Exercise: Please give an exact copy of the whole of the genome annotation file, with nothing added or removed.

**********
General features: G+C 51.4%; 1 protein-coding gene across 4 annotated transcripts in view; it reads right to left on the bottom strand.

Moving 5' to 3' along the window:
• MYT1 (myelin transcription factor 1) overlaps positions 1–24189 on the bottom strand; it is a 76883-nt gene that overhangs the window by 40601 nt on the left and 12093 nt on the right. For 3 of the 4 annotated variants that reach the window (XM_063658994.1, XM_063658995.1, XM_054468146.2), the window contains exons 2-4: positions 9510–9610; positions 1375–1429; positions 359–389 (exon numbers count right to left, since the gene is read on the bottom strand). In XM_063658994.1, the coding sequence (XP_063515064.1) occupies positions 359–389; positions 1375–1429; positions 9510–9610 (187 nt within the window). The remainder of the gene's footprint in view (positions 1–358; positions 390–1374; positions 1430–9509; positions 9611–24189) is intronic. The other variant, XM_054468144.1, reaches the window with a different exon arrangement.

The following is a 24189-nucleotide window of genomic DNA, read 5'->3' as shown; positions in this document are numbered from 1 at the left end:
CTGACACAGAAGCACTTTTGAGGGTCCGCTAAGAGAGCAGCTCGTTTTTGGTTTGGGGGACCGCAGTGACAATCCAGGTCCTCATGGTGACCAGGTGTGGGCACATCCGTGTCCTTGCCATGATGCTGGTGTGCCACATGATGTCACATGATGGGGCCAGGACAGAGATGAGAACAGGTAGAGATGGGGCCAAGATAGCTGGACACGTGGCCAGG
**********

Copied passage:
General features: G+C 51.4%; 1 protein-coding gene across 4 annotated transcripts in view; it reads right to left on the bottom strand.

Moving 5' to 3' along the window:
• MYT1 (myelin transcription factor 1) overlaps positions 1–24189 on the bottom strand; it is a 76883-nt gene that overhangs the window by 40601 nt on the left and 12093 nt on the right. For 3 of the 4 annotated variants that reach the window (XM_063658994.1, XM_063658995.1, XM_054468146.2), the window contains exons 2-4: positions 9510–9610; positions 1375–1429; positions 359–389 (exon numbers count right to left, since the gene is read on the bottom strand). In XM_063658994.1, the coding sequence (XP_063515064.1) occupies positions 359–389; positions 1375–1429; positions 9510–9610 (187 nt within the window). The remainder of the gene's footprint in view (positions 1–358; positions 390–1374; positions 1430–9509; positions 9611–24189) is intronic. The other variant, XM_054468144.1, reaches the window with a different exon arrangement.

The following is a 24189-nucleotide window of genomic DNA, read 5'->3' as shown; positions in this document are numbered from 1 at the left end:
CTGACACAGAAGCACTTTTGAGGGTCCGCTAAGAGAGCAGCTCGTTTTTGGTTTGGGGGACCGCAGTGACAATCCAGGTCCTCATGGTGACCAGGTGTGGGCACATCCGTGTCCTTGCCATGATGCTGGTGTGCCACATGATGTCACATGATGGGGCCAGGACAGAGATGAGAACAGGTAGAGATGGGGCCAAGATAGCTGGACACGTGGCCAGG